In Colorado, Blacks Make Up 4 Percent Of The Population And 100 Percent Of Death Row

Written by Nicole Flatow

In March, Colorado came close to becoming the 19th state to abolish the death penalty, but the bill failed after Gov. John Hickenlooper (D) voiced opposition and suggested a possible veto. A few months later, Colorado’s death penalty is still firmly in place, and the state is poised to complete what would be only the second execution in 45 years (the last was in 1997). Few dispute that Nathan Dunlap committed a horrific crime and murdered several people at a Chuck E. Cheese. But judges, university professors, and other prominent state leaders are urging Gov. Hickenlooper to commute Dunlap’s sentence, both because crucial errors that defined his trial may have led him to get a harsher sentence than others, and because killing anyone under the perverted state system would be a miscarriage of justice. According to letters filed with Hickenlooper’s office:

  • All three people on death row are black men. In a state that is only 4.3% African American, Colorado’s death row is 100% African American.
  • All three men on death are from the same one county, out of Colorado’s 64.
  • All three men committed their crime when they were under the age of 21.
  • Two law professors who studied Colorado’s application of the death penalty concluded it was unconstitutional, after finding that prosecutors pursue the death penalty in less than one percent of the cases where it is an option, and that the state failed to set “clear statutory standards for distinguishing between the few who are executed and the many who commit murder.”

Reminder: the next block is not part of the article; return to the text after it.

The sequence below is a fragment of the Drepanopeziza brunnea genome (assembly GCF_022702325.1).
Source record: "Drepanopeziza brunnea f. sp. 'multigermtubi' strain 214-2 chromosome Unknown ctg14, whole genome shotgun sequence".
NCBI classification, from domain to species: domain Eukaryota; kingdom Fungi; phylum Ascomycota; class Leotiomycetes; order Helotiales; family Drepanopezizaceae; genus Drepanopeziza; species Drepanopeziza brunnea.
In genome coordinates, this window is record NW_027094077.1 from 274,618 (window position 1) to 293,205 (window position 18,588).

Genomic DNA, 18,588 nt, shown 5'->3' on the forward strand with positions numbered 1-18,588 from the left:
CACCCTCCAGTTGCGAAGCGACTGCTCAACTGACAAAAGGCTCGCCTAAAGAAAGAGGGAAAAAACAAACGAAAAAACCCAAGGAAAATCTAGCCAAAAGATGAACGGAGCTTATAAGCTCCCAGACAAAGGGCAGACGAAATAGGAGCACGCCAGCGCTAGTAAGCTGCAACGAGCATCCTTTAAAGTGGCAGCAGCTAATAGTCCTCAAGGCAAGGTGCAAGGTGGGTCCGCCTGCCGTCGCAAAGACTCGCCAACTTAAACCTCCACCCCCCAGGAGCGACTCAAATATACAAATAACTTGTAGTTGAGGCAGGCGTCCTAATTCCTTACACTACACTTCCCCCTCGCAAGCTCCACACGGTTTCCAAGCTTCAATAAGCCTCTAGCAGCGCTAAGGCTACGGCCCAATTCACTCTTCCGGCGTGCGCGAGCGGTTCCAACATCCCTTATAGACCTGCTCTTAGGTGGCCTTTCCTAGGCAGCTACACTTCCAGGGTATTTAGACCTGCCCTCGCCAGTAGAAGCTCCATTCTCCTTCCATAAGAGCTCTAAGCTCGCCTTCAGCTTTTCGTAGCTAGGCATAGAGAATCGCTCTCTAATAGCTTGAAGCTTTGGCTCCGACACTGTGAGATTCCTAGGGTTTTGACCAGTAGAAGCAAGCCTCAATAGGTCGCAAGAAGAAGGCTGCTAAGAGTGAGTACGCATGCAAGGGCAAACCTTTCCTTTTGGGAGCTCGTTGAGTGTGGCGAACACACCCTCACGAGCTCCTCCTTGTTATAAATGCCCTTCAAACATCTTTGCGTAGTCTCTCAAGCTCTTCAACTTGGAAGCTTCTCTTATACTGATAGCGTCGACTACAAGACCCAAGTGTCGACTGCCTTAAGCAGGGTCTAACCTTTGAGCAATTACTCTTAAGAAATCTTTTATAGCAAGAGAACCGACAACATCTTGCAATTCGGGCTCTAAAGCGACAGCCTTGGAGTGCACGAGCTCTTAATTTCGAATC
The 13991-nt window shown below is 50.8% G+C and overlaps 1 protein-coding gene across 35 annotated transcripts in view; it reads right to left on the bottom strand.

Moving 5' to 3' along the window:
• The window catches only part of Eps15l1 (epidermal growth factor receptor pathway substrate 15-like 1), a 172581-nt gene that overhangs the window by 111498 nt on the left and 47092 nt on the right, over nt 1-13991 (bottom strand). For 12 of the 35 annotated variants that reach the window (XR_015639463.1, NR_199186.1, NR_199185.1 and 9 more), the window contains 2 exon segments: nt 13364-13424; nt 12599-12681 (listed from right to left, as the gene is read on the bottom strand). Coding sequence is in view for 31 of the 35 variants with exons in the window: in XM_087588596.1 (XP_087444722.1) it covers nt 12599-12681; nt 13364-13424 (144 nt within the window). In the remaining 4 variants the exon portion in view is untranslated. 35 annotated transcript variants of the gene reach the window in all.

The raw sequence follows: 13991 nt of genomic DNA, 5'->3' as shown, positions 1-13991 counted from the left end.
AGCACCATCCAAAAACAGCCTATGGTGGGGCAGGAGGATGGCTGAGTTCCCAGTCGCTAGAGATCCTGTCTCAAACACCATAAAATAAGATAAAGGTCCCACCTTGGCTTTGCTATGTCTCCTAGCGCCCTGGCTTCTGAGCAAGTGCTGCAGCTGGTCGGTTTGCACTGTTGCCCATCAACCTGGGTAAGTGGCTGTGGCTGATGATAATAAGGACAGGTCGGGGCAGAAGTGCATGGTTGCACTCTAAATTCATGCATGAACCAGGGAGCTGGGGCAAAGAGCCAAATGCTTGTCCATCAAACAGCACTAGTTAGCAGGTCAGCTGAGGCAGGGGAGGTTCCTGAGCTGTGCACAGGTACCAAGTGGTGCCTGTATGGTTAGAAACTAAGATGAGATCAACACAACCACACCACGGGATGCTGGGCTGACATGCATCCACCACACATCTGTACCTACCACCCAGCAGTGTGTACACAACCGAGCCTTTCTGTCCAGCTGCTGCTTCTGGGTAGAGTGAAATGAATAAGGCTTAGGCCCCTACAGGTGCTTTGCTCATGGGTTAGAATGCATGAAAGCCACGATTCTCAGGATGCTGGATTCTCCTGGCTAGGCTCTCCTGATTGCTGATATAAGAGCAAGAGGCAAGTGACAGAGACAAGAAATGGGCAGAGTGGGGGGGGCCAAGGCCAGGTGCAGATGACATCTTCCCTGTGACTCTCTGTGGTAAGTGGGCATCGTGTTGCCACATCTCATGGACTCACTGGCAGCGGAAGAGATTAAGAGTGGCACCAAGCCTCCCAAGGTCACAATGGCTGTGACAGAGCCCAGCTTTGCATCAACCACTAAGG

“It appears that race, geography and youth largely determines who gets the death penalty in Colorado,” wrote a group of NAACP leaders in a letter urging Gov. Hickenlooper to grant clemency. They note that not a single black juror served on the panel that sentenced Dunlap to death.

In addition to the injustices that define the Colorado system, a group of former Colorado judges also point out that Dunlap’s bipolar disorder and psychotic tendencies were not even mentioned at trial. In fact, according to their letter, Dunlap’s lawyer told the jury that there was no explanation for his violence.

The judges add that “no clear evidence exists that the death penalty deters violent crime. What it does in our current system, as in this case, is to drain our judicial system of millions of dollars as mandatory appeals drag on for decades.” Studies have shown that the death penalty does not lower the homicide rate. In fact, the murder rate is lower in states without the death penalty. Hickenlooper says he continues to wrestle with the death penalty, and whether to commute Dunlap’s sentence.

This post was originally published by ThinkProgress.



Jim Ven
Jim V1 years ago

thanks for the article.

Judy Moran
Judy M4 years ago

Kevin B., You're right on! And, you know your stuff... I could not have said it better. Now, if the rest of the world would wake up to what's really going on and start making better decisions, it would be a much nicer place to live.

Quanta Kiran
Quanta Kiran4 years ago


Lynda Harrison
Lynda Harrison4 years ago

There was a time when I was fully supportive of imposing the ultimate penalty for those who commit the most horrendous of crimes. However, my thoughts completely changed after seeing a program on TV documenting the last day of a death row prisoner who consistently stated his innocence. The relevant authority did, in fact, execute this individual who was, too late, exonerated of the crime because it was proved he was over 100 miles away from the scene of the crime. So much, Molly M., for your statement that innocent people are never executed! Perhaps the next time you seek to make such categorical statements, you would make sure of your facts first!

Kevin Brown
Kevin B4 years ago